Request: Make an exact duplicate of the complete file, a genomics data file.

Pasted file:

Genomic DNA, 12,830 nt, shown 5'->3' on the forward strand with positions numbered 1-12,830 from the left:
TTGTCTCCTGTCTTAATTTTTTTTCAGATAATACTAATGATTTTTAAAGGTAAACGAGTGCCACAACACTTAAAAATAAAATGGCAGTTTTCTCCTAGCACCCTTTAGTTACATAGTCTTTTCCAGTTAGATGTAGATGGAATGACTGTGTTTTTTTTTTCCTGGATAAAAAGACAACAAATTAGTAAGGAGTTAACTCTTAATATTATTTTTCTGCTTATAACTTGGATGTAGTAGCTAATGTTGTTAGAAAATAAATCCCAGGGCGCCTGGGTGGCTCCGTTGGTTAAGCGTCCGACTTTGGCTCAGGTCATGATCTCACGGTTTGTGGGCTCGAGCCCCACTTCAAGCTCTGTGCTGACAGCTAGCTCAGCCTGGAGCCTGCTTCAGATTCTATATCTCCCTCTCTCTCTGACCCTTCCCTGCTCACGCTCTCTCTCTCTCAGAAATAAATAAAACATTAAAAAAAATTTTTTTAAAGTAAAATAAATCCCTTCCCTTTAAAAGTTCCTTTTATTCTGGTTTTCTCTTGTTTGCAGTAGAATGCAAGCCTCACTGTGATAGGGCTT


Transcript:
Genomic DNA, 12,830 nt, shown 5'->3' on the forward strand with positions numbered 1-12,830 from the left:
TTGTCTCCTGTCTTAATTTTTTTTCAGATAATACTAATGATTTTTAAAGGTAAACGAGTGCCACAACACTTAAAAATAAAATGGCAGTTTTCTCCTAGCACCCTTTAGTTACATAGTCTTTTCCAGTTAGATGTAGATGGAATGACTGTGTTTTTTTTTTCCTGGATAAAAAGACAACAAATTAGTAAGGAGTTAACTCTTAATATTATTTTTCTGCTTATAACTTGGATGTAGTAGCTAATGTTGTTAGAAAATAAATCCCAGGGCGCCTGGGTGGCTCCGTTGGTTAAGCGTCCGACTTTGGCTCAGGTCATGATCTCACGGTTTGTGGGCTCGAGCCCCACTTCAAGCTCTGTGCTGACAGCTAGCTCAGCCTGGAGCCTGCTTCAGATTCTATATCTCCCTCTCTCTCTGACCCTTCCCTGCTCACGCTCTCTCTCTCTCAGAAATAAATAAAACATTAAAAAAAATTTTTTTAAAGTAAAATAAATCCCTTCCCTTTAAAAGTTCCTTTTATTCTGGTTTTCTCTTGTTTGCAGTAGAATGCAAGCCTCACTGTGATAGGGCTT